5 Replies Latest reply: Mar 7, 2008 3:49 PM by 807591 RSS

    Testing Object Equality using Serialization

    807591
      Hey everyone! I was wondering if somebody could help me figure out how to compare two objects using serialization.

      I have two objects that I'm trying to compare. Both of these objects extend a common "Model" class that has a method getSerialized() that returns a serialized form of an instance, shown below:
                // Serialize the object to an array
               ByteArrayOutputStream baos = new ByteArrayOutputStream(1000);
               ObjectOutputStream oos;
                try {
                     oos = new ObjectOutputStream(baos);
                    oos.writeObject(this);
                    oos.close();
                } catch (IOException e) {
                     e.printStackTrace();
                }
               //Deserialize array into a String array
               return baos.toByteArray();
      This Model class also has an equals(Model obj) method that allows for the current model object to be compared to a model object that is passed in:
              //Store both models' serialized forms into byte arrays
              byte [] thisClass = this.getSerialized();
              byte [] otherClass = obj.getSerialized();
      This is where things get a little funny. The byte arrays don't equal - one array is a byte larger than the other. If a byte-by-byte comparison is done, the arrays are equal for the first 15-20% and then not equal for the rest. If I deserialize the byte arrays back into Models and do a toString() on those models, I find that they are equal.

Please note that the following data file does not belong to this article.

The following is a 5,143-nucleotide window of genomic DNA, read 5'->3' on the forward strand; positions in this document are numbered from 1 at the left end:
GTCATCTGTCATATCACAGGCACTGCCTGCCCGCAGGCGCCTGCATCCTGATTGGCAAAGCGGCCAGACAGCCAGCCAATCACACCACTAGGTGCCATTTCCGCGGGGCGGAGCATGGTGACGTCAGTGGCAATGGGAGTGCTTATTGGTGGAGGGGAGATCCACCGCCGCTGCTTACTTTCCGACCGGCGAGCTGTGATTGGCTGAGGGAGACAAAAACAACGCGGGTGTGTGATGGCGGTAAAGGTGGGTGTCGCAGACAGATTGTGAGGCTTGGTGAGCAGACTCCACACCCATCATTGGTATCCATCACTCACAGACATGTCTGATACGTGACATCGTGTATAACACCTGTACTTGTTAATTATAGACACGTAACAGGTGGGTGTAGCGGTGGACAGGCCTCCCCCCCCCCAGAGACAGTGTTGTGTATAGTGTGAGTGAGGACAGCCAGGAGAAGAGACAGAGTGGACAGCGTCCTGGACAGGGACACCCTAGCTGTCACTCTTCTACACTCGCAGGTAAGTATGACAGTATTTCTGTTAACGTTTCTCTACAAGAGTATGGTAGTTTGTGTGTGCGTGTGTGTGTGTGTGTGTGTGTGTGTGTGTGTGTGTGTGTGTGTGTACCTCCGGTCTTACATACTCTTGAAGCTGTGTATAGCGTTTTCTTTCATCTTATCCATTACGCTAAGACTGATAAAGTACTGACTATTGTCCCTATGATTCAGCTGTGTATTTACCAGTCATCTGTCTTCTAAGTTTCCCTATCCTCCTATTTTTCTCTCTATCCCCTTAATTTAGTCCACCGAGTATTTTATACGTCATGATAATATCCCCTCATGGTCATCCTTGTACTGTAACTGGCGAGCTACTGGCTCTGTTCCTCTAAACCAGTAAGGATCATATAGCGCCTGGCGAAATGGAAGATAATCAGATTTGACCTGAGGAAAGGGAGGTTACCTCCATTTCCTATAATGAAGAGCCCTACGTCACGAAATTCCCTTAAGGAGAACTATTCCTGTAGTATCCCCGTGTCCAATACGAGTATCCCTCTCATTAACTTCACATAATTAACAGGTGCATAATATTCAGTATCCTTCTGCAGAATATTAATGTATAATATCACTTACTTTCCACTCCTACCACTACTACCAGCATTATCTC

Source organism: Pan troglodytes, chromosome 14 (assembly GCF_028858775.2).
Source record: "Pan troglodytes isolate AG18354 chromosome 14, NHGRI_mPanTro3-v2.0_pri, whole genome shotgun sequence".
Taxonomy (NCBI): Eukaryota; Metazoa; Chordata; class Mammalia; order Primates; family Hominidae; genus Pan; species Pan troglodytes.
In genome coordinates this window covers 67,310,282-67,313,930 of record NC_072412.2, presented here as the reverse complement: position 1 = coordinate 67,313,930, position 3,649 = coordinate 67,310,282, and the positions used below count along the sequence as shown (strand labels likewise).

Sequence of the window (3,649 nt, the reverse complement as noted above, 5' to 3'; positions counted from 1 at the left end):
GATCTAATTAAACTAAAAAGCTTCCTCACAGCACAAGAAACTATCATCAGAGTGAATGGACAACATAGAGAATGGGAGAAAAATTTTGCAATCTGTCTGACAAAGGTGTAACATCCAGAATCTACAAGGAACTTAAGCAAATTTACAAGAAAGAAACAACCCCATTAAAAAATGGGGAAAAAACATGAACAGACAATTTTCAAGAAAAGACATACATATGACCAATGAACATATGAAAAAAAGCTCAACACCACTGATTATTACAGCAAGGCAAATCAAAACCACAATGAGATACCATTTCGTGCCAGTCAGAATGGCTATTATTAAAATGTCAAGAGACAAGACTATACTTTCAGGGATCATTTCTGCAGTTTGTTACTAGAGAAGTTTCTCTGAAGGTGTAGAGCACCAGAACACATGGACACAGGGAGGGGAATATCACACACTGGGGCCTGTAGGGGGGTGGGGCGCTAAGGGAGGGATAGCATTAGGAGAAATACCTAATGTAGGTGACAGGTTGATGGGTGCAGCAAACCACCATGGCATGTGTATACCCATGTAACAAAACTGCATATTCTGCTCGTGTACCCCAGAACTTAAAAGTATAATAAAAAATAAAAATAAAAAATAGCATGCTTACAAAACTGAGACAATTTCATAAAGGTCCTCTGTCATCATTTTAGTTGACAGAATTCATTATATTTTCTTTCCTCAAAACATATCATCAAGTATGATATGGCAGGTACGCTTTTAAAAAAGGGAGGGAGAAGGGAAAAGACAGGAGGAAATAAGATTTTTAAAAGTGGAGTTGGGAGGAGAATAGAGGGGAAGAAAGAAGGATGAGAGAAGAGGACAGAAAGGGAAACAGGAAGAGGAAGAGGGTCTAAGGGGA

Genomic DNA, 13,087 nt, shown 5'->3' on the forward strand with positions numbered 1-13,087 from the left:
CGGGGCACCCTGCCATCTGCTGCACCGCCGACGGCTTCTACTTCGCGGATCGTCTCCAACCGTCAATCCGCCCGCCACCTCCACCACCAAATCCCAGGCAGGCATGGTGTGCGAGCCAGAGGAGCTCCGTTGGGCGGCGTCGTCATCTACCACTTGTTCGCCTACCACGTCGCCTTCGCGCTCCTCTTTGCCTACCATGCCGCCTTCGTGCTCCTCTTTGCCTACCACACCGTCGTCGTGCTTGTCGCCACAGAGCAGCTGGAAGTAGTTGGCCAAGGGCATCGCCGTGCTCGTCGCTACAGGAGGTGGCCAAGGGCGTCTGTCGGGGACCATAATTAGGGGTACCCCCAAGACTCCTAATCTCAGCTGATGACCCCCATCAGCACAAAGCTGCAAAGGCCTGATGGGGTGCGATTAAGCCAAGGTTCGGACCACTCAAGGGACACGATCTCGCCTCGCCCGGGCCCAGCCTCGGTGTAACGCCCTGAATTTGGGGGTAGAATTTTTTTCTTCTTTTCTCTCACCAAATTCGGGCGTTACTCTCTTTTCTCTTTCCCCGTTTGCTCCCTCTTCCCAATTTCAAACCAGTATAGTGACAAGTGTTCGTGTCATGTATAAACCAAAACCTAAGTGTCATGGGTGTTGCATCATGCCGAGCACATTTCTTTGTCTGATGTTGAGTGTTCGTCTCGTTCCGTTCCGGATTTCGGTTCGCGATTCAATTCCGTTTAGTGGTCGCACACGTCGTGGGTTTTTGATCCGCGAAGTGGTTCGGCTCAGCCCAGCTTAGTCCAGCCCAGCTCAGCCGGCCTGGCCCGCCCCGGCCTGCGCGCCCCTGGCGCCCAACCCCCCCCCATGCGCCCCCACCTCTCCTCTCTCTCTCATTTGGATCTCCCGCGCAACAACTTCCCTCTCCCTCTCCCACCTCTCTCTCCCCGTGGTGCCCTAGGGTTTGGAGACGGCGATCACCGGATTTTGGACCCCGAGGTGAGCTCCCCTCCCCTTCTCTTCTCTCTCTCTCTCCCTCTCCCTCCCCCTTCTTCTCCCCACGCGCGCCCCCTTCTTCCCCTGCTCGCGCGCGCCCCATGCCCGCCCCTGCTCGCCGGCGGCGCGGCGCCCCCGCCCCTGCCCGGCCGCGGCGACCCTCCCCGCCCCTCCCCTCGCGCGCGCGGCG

I have a feeling there's something about the serialization process that I don't fully comprehend. Is there a way to properly implement object comparison using serialization?

      Thanks in advance!
        • 1. Re: Testing Object Equality using Serialization
          807591
          What makes you think comparing the serialized form of an object is the proper way to test for equality?
          • 2. Re: Testing Object Equality using Serialization
            DrClap
            I have a feeling there's something about the serialization process that I don't fully comprehend.
            I would agree with that.
            Is there a way to properly implement object comparison using serialization?
            I wouldn't think so. In fact I wouldn't have thought it possible at all. The serialization process is incompatible with just about every notion of "equal" in Java. I would think you'd be better off just writing a proper equals(Object) method for your class.
            • 3. Re: Testing Object Equality using Serialization
              807591
              the quick answer is: you cant
              the longer answer is: you cant test object equality using serialization
              • 4. Re: Testing Object Equality using Serialization
                807591
                Hi,

                Thanks for the prompt reply! This was an avenue we wanted to explore as our existing framework makes it difficult to compare objects otherwise (we have a bunch of aggregation/composition/backreferences and cyclic references that need to be handled by this framework). We were using a custom toString that used our framework to walk to object model before, but this proved to be a bit inefficient.

                If possible, could you explain why object serialization fails?
                • 5. Re: Testing Object Equality using Serialization
                  DrClap
                  When you serialize an object, you also serialize the entire tree of references based on that object (except for transient variables). That tree is the complicated business you described there. Serialization stores all the objects in the tree, along with data that explains which objects refer to which other objects. Furthermore if the tree is actually a graph, and there are multiple ways to get to an object, it still only stores each object once. I don't see any reason to believe that all that relationship data would be encoded identically for a pair of trees that you deemed to be equal. And your experiment shows that indeed it isn't.